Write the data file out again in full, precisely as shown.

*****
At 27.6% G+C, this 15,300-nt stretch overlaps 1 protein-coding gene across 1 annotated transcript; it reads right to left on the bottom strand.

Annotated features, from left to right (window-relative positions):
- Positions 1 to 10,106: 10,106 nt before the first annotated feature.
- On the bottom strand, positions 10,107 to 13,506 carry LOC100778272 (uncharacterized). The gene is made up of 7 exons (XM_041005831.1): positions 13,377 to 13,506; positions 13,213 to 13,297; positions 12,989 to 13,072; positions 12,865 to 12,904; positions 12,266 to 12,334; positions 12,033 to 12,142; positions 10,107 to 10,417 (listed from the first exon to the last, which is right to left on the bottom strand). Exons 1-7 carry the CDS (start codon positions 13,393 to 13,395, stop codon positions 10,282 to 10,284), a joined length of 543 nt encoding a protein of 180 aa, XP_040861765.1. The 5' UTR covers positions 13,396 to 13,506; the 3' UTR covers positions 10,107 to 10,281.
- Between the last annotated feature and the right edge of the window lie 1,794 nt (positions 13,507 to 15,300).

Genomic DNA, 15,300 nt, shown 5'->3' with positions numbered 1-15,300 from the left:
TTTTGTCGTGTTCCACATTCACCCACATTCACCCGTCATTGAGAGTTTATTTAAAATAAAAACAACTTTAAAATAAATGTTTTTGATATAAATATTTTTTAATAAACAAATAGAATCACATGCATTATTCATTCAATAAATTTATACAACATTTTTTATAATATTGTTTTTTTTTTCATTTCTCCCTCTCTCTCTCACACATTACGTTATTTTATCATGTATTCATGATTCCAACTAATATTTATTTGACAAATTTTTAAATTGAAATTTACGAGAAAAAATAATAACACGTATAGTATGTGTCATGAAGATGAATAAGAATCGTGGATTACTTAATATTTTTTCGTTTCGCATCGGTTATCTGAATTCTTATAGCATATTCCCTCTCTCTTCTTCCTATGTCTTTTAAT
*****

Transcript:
At 27.6% G+C, this 15,300-nt stretch overlaps 1 protein-coding gene across 1 annotated transcript; it reads right to left on the bottom strand.

Annotated features, from left to right (window-relative positions):
- Positions 1 to 10,106: 10,106 nt before the first annotated feature.
- On the bottom strand, positions 10,107 to 13,506 carry LOC100778272 (uncharacterized). The gene is made up of 7 exons (XM_041005831.1): positions 13,377 to 13,506; positions 13,213 to 13,297; positions 12,989 to 13,072; positions 12,865 to 12,904; positions 12,266 to 12,334; positions 12,033 to 12,142; positions 10,107 to 10,417 (listed from the first exon to the last, which is right to left on the bottom strand). Exons 1-7 carry the CDS (start codon positions 13,393 to 13,395, stop codon positions 10,282 to 10,284), a joined length of 543 nt encoding a protein of 180 aa, XP_040861765.1. The 5' UTR covers positions 13,396 to 13,506; the 3' UTR covers positions 10,107 to 10,281.
- Between the last annotated feature and the right edge of the window lie 1,794 nt (positions 13,507 to 15,300).

Genomic DNA, 15,300 nt, shown 5'->3' with positions numbered 1-15,300 from the left:
TTTTGTCGTGTTCCACATTCACCCACATTCACCCGTCATTGAGAGTTTATTTAAAATAAAAACAACTTTAAAATAAATGTTTTTGATATAAATATTTTTTAATAAACAAATAGAATCACATGCATTATTCATTCAATAAATTTATACAACATTTTTTATAATATTGTTTTTTTTTTCATTTCTCCCTCTCTCTCTCACACATTACGTTATTTTATCATGTATTCATGATTCCAACTAATATTTATTTGACAAATTTTTAAATTGAAATTTACGAGAAAAAATAATAACACGTATAGTATGTGTCATGAAGATGAATAAGAATCGTGGATTACTTAATATTTTTTCGTTTCGCATCGGTTATCTGAATTCTTATAGCATATTCCCTCTCTCTTCTTCCTATGTCTTTTAAT